6.
Process or Product Monitoring and Control
6.4. Introduction to Time Series Analysis 6.4.3. What is Exponential Smoothing?


What happens if the data show trend and seasonality?  
To handle seasonality, we have to add a third parameter 
In this case double smoothing will not work. We now introduce a
third equation to take care of seasonality (sometimes called
periodicity). The resulting set of equations is called the
"HoltWinters" (HW) method after the names of the inventors.
The basic equations for their method are given by: $$ \begin{eqnarray} S_t & = & \alpha \frac{y_t}{I_{tL}} + (1\alpha)(S_{t1}+b_{t1}) & \,\,\,\,\, & \mbox{OVERALL SMOOTHING} \\ & & & & \\ b_t & = & \gamma (S_t  S_{t1}) + (1  \gamma)b_{t1} & & \mbox{TREND SMOOTHING} \\ & & & & \\ I_t & = & \beta \frac{y_t}{S_t} + (1  \beta) I_{tL} & & \mbox{SEASONAL SMOOTHING} \\ & & & & \\ F_{t+m} & = & (S_t + m b_t) I_{tL+m} & & \mbox{FORECAST} \, , \end{eqnarray} $$ where


Complete season needed  To initialize the HW method we need at least one complete season's data to determine initial estimates of the seasonal indices \(I_{tL}\).  
\(L\) periods in a season  A complete season's data consists of \(L\) periods. And we need to estimate the trend factor from one period to the next. To accomplish this, it is advisable to use two complete seasons; that is, \(2 L\) periods.  
Initial values for the trend factor  
How to get initial estimates for trend and seasonality parameters 
The general formula to estimate the initial trend is given by
$$ b = \frac{1}{L} \left(
\frac{y_{L+1}  y_1}{L} + \frac{y_{L+2}  y_2}{L} + \cdots + \frac{y_{L+L}  y_L}{L}
\right) \, . $$


Initial values for the Seasonal Indices  
As we will see in the example, we work with data that consist of 6 years with 4 periods (that is, 4 quarters) per year.  
Step 1: compute yearly averages 
Step 1:
Compute the averages of each of the 6 years.
$$ A_p = \frac{\sum_{i=1}^4 y_i}{4} \, , \,\,\,\,\, p = 1, \, 2, \, \ldots, \, 6 \, . $$


Step 2: divide by yearly averages 
Step 2:
Divide the observations by the appropriate yearly mean.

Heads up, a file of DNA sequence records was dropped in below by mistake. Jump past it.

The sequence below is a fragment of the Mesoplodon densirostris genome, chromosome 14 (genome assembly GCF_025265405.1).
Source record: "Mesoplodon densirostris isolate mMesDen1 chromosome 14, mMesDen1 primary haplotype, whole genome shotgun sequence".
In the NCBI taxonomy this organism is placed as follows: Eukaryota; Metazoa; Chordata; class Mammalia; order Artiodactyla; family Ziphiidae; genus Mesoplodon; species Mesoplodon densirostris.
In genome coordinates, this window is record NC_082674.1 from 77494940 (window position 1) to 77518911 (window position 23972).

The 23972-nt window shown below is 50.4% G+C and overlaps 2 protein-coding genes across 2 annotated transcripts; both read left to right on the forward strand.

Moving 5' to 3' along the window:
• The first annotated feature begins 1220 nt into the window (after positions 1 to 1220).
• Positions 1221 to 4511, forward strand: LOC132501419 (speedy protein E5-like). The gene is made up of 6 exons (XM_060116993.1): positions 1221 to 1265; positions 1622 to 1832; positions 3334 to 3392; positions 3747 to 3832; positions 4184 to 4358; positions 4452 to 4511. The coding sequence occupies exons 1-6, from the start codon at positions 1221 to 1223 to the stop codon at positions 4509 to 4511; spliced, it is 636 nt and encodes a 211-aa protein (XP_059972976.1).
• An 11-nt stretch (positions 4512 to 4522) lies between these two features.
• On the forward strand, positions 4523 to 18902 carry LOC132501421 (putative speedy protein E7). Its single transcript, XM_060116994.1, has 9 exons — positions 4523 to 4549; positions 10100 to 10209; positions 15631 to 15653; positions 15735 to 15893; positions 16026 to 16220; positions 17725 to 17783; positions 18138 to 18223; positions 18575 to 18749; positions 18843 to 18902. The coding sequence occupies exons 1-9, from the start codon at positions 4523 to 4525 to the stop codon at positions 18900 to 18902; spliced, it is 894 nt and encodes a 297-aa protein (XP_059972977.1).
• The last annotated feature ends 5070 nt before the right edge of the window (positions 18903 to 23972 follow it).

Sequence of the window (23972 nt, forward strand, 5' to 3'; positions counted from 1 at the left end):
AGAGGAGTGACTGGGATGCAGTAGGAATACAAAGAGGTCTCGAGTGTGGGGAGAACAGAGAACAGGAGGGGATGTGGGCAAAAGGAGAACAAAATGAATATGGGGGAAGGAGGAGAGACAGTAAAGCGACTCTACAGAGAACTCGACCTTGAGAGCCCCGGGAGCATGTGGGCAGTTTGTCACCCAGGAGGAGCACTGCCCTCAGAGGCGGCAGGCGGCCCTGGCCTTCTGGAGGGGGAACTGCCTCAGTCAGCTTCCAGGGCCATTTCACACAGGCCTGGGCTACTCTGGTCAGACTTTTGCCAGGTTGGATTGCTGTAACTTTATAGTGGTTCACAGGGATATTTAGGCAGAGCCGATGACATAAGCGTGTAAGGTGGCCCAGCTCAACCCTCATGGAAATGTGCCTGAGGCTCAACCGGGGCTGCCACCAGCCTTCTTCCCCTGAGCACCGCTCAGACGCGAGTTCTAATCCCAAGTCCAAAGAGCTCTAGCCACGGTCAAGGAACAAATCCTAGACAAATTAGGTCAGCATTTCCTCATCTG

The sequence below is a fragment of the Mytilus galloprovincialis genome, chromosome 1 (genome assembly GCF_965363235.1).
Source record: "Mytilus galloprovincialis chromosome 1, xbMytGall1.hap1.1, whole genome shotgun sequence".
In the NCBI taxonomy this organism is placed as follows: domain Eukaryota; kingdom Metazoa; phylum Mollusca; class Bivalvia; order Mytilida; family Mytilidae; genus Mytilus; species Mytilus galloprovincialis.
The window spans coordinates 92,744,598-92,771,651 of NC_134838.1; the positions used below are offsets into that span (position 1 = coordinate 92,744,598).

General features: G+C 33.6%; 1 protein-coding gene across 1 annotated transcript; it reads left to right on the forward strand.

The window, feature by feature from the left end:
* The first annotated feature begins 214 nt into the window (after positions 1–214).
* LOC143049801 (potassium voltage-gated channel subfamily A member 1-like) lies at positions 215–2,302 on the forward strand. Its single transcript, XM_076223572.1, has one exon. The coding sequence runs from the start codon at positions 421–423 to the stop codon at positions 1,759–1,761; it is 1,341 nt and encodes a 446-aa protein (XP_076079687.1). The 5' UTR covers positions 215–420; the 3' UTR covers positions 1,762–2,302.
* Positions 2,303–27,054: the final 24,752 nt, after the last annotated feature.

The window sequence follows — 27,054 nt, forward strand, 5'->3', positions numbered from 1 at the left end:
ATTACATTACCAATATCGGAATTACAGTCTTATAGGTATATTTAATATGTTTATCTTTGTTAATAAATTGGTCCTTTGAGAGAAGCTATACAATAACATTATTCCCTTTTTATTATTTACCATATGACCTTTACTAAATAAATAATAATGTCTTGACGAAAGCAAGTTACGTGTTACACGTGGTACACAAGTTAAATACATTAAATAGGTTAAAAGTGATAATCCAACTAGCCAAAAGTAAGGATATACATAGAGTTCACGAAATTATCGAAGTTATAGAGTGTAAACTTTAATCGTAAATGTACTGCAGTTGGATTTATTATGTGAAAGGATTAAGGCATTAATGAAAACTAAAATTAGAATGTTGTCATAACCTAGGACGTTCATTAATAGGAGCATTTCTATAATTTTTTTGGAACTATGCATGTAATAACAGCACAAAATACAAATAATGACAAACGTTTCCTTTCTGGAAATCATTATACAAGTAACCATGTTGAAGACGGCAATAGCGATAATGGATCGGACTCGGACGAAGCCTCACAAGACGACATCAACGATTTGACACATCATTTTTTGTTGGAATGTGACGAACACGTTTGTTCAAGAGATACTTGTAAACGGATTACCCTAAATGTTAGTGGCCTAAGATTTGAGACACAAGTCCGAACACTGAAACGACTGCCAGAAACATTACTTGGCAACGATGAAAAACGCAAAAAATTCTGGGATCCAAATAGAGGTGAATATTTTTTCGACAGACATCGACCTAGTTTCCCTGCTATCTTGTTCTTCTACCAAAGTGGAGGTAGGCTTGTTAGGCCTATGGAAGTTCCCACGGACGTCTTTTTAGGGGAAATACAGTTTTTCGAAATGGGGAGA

Step 3: form seasonal indices 
Step 3:
Now the seasonal indices are formed by computing the average
of each row. Thus the initial seasonal indices (symbolically) are:
$$ \begin{eqnarray}
I_1 & = & \left( y_1/A_1 + y_5/A_2 + y_9/A_3 + y_{13}/A_4 + y_{17}/A_5 + y_{21}/A_6 \right) / 6 \\
& & \\
I_2 & = & \left( y_2/A_1 + y_6/A_2 + y_{10}/A_3 + y_{14}/A_4 + y_{18}/A_5 + y_{22}/A_6 \right) / 6 \\
& & \\
I_3 & = & \left( y_3/A_1 + y_6/A_2 + y_{11}/A_3 + y_{15}/A_4 + y_{19}/A_5 + y_{23}/A_6 \right) / 6 \\
& & \\
I_4 & = & \left( y_4/A_1 + y_6/A_2 + y_{12}/A_3 + y_{16}/A_4 + y_{20}/A_5 + y_{24}/A_6 \right) / 6 \, .\\
\end{eqnarray} $$
We now know the algebra behind the computation of the initial
estimates.
The next page contains an example of triple exponential smoothing. 

The case of the Zero Coefficients  
Zero coefficients for trend and seasonality parameters 
Sometimes it happens that a computer program for triple exponential
smoothing outputs a final coefficient for trend (\(\gamma\))
or for seasonality (\(\beta\))
of zero. Or worse, both are outputted as zero!
Does this indicate that there is no trend and/or no seasonality? Of course not! It only means that the initial values for trend and/or seasonality were right on the money. No updating was necessary in order to arrive at the lowest possible MSE. We should inspect the updating formulas to verify this.